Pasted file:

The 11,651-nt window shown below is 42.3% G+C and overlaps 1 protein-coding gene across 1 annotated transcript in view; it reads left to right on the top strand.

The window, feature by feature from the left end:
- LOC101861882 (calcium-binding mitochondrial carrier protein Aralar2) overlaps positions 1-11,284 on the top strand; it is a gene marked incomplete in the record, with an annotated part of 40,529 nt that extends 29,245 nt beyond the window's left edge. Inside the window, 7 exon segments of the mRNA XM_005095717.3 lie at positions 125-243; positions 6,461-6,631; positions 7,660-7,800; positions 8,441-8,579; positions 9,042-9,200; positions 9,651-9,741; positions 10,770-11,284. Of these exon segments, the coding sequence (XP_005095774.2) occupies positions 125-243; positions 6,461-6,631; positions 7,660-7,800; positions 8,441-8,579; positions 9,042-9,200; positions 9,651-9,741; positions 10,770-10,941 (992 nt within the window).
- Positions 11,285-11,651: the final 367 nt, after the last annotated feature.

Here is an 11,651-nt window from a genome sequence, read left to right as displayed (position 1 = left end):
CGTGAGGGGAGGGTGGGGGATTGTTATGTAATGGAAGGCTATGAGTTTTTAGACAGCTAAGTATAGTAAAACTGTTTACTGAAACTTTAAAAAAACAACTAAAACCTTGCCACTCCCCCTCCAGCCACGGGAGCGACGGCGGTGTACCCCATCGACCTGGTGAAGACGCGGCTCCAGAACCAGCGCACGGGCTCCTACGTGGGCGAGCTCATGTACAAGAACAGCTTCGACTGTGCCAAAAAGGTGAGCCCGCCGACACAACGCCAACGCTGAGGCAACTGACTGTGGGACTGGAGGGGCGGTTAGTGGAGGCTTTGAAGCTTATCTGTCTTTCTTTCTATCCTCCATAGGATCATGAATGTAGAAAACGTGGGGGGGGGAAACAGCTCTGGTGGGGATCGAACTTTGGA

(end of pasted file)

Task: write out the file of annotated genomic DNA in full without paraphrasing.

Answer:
The 11,651-nt window shown below is 42.3% G+C and overlaps 1 protein-coding gene across 1 annotated transcript in view; it reads left to right on the top strand.

The window, feature by feature from the left end:
- LOC101861882 (calcium-binding mitochondrial carrier protein Aralar2) overlaps positions 1-11,284 on the top strand; it is a gene marked incomplete in the record, with an annotated part of 40,529 nt that extends 29,245 nt beyond the window's left edge. Inside the window, 7 exon segments of the mRNA XM_005095717.3 lie at positions 125-243; positions 6,461-6,631; positions 7,660-7,800; positions 8,441-8,579; positions 9,042-9,200; positions 9,651-9,741; positions 10,770-11,284. Of these exon segments, the coding sequence (XP_005095774.2) occupies positions 125-243; positions 6,461-6,631; positions 7,660-7,800; positions 8,441-8,579; positions 9,042-9,200; positions 9,651-9,741; positions 10,770-10,941 (992 nt within the window).
- Positions 11,285-11,651: the final 367 nt, after the last annotated feature.

Here is an 11,651-nt window from a genome sequence, read left to right as displayed (position 1 = left end):
CGTGAGGGGAGGGTGGGGGATTGTTATGTAATGGAAGGCTATGAGTTTTTAGACAGCTAAGTATAGTAAAACTGTTTACTGAAACTTTAAAAAAACAACTAAAACCTTGCCACTCCCCCTCCAGCCACGGGAGCGACGGCGGTGTACCCCATCGACCTGGTGAAGACGCGGCTCCAGAACCAGCGCACGGGCTCCTACGTGGGCGAGCTCATGTACAAGAACAGCTTCGACTGTGCCAAAAAGGTGAGCCCGCCGACACAACGCCAACGCTGAGGCAACTGACTGTGGGACTGGAGGGGCGGTTAGTGGAGGCTTTGAAGCTTATCTGTCTTTCTTTCTATCCTCCATAGGATCATGAATGTAGAAAACGTGGGGGGGGGAAACAGCTCTGGTGGGGATCGAACTTTGGA